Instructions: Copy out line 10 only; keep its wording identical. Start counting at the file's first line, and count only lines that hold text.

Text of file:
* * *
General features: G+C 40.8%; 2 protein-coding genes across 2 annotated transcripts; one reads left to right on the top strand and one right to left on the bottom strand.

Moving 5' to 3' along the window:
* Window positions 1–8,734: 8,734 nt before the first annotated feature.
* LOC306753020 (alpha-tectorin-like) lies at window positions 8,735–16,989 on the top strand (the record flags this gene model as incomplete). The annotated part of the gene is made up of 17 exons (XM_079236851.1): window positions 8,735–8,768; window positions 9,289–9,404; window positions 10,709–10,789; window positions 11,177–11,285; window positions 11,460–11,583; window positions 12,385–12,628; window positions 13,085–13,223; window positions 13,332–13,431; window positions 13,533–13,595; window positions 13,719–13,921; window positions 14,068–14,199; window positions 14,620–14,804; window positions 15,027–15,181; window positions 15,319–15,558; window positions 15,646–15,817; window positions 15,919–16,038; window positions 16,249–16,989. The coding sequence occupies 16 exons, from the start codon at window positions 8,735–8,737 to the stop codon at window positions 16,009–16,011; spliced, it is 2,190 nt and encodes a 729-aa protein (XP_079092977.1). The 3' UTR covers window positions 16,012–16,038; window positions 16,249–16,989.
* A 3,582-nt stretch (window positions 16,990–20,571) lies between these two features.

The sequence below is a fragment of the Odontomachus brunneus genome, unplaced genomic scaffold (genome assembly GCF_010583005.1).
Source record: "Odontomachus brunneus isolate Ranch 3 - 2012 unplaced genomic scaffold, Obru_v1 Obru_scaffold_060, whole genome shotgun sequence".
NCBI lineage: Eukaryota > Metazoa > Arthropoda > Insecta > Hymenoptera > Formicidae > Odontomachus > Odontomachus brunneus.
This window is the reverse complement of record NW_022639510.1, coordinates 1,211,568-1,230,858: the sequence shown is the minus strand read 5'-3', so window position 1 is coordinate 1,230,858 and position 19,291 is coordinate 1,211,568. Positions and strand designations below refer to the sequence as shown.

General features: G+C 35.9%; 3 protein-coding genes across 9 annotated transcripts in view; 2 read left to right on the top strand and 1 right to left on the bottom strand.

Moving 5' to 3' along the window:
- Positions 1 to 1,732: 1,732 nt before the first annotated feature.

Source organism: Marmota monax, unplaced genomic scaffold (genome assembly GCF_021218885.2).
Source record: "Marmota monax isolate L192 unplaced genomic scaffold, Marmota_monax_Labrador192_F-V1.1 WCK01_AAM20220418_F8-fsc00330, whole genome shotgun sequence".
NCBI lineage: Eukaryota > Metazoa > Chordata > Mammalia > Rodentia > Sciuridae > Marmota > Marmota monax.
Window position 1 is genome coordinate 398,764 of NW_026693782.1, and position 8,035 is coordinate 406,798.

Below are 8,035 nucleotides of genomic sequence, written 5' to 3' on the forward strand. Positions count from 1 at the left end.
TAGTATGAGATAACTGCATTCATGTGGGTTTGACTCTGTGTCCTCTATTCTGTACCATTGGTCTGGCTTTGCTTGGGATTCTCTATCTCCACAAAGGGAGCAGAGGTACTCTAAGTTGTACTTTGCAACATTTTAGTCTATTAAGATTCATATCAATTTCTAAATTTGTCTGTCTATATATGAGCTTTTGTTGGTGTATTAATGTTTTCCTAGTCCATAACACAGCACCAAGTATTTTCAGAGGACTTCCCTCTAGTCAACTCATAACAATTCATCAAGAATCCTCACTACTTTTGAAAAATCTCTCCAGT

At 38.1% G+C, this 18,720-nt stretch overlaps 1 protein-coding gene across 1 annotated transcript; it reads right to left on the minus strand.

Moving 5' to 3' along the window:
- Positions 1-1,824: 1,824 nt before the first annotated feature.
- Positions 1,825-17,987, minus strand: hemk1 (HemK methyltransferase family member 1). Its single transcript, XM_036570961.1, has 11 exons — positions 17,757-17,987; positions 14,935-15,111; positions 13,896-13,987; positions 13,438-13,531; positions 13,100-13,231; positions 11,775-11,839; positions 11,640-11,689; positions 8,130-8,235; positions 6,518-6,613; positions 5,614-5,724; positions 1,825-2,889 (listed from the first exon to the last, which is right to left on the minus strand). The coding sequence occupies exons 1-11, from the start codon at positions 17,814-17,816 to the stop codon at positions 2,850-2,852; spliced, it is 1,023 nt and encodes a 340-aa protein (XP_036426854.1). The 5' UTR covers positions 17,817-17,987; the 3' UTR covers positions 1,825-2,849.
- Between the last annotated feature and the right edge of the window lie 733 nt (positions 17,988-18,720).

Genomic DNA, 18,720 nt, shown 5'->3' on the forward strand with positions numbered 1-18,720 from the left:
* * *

General features: G+C 35.9%; 3 protein-coding genes across 9 annotated transcripts in view; 2 read left to right on the top strand and 1 right to left on the bottom strand.